German declaration of war against the Netherlands
„Announcement of deployment of enormous German military force.
Any resistance completely futile
Germany guarantees European and extra-European possessions and the dynasty, if any resistance remains absent. Else danger of complete annihilation of the country and the form of government.
Therefore demand urgently appeal people and forces and demand establish contact with German military commanders
Motivation: we have irrefutable proof of an imminent threat of invasion by France and England in Belgium, the Netherlands, Luxembourg, which has long been prepared with the joint knowledge of the Netherlands and Belgium. Purpose: advance to Ruhr area”
Telegram changed into a German declaration:
„We announce to you the deployment of an enormous German military force. Any resistance is perfectly futile. Germany guarantees the territorial integrity in Europe and Overseas, as well as the dynasty, if any resistance remains absent. If not, then a danger exists of complete annihilation of the country and its form of government. Therefore we admonish you urgently to make an appeal to the people and the military forces and furthermore to establish a line of communication with the German military commanders.
Motivation: We have irrefutable proof of an imminent threat of invasion by France and England in Belgium, the Netherlands and Luxembourg, which had long been prepared with the joint knowledge of the Netherlands and Belgium, with the purpose of attacking the Ruhr area. ”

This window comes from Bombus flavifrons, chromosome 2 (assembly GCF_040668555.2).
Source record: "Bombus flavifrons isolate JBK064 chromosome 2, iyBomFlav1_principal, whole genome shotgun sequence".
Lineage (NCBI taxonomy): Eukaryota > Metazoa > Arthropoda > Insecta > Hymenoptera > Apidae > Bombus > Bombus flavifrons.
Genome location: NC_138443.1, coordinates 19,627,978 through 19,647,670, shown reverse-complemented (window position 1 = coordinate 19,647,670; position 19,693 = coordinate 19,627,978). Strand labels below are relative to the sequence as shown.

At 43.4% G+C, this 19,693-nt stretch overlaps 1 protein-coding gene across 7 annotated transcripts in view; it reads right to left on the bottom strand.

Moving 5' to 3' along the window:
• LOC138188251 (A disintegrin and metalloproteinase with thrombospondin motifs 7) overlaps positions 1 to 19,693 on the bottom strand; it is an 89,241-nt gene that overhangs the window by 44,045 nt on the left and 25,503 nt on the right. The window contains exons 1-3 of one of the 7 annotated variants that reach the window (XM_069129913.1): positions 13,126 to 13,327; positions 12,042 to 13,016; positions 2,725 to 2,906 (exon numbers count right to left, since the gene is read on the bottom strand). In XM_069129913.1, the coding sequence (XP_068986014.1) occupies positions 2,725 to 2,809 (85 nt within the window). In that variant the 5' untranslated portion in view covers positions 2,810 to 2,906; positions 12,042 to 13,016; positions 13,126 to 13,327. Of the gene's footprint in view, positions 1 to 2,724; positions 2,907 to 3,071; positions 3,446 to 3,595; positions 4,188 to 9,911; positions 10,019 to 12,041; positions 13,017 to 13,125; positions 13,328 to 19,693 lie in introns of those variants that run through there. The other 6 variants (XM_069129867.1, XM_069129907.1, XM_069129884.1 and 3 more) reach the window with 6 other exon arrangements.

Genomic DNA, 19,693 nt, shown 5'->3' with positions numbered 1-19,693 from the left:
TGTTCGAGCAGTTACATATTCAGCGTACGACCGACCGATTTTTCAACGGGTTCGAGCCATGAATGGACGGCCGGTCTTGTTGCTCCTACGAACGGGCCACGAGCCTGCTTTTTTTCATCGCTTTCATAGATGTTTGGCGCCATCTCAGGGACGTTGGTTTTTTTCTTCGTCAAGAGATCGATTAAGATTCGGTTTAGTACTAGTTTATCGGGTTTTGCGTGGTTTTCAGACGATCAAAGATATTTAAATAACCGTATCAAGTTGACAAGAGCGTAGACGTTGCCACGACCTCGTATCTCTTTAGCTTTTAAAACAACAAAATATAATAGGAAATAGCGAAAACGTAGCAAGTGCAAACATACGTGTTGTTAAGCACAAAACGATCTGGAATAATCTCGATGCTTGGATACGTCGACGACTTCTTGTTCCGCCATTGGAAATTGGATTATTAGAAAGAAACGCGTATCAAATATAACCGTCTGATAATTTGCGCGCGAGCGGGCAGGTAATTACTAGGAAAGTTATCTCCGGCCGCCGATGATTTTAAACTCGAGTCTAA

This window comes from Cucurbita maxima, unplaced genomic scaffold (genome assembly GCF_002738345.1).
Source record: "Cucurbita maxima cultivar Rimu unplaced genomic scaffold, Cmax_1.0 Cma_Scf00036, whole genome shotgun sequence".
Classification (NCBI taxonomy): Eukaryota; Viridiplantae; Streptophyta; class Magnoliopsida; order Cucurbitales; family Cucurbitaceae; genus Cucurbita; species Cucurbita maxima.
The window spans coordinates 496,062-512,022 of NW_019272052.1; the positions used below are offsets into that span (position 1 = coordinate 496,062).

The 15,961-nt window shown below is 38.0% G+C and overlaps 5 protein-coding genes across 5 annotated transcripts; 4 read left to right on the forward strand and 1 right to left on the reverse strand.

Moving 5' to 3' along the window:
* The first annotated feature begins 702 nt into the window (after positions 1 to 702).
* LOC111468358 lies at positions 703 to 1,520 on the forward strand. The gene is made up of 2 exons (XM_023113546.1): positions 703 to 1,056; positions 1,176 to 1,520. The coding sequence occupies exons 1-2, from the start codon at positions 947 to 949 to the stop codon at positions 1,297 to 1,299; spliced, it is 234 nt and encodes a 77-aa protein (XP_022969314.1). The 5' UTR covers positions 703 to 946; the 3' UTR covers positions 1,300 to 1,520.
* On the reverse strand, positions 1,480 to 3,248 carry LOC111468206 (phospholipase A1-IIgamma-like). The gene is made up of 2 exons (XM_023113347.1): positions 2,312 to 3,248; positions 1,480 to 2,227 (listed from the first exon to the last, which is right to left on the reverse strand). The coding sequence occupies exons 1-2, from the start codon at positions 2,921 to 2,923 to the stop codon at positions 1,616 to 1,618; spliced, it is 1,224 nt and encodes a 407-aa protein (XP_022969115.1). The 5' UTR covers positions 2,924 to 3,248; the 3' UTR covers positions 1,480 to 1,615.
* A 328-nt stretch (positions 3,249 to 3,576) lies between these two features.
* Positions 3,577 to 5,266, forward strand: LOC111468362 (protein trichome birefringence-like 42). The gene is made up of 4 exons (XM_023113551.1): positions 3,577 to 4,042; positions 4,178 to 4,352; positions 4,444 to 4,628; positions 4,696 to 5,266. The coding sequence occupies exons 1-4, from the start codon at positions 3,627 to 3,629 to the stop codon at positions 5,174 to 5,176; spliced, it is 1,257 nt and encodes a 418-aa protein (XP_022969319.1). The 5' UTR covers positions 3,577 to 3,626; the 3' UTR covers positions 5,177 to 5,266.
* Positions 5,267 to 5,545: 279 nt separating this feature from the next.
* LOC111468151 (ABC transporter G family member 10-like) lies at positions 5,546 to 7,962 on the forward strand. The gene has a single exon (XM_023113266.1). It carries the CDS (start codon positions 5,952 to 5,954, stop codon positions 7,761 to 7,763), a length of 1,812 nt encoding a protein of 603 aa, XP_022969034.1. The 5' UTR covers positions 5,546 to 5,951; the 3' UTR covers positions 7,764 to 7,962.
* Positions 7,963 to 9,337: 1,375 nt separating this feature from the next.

„With indignation Her Majesty’s Government rejects the allegation by the German Government, that it, in any way, or with any other Power, has made secret agreements directed against Germany. In view of the outrageous German attack on the Netherlands, an attack initiated without any prior warning, it is the judgement of the Dutch Government that presently a state of war has come to exist between the Kingdom and Germany.”
At 6:00 AM (Amsterdam Time) on 10 May 1940, during the Battle of the Netherlands, the German envoy Count Zech von Burkensroda gave Dutch minister of foreign affairs Van Kleffens the following German declaration of war. It was only later interpreted as such by the Dutch; from the German side it was at the time seen as a mere warning, hopefully intimidating the Dutch enough to accept German military protection. At this moment the German troops had already transgressed the Dutch border.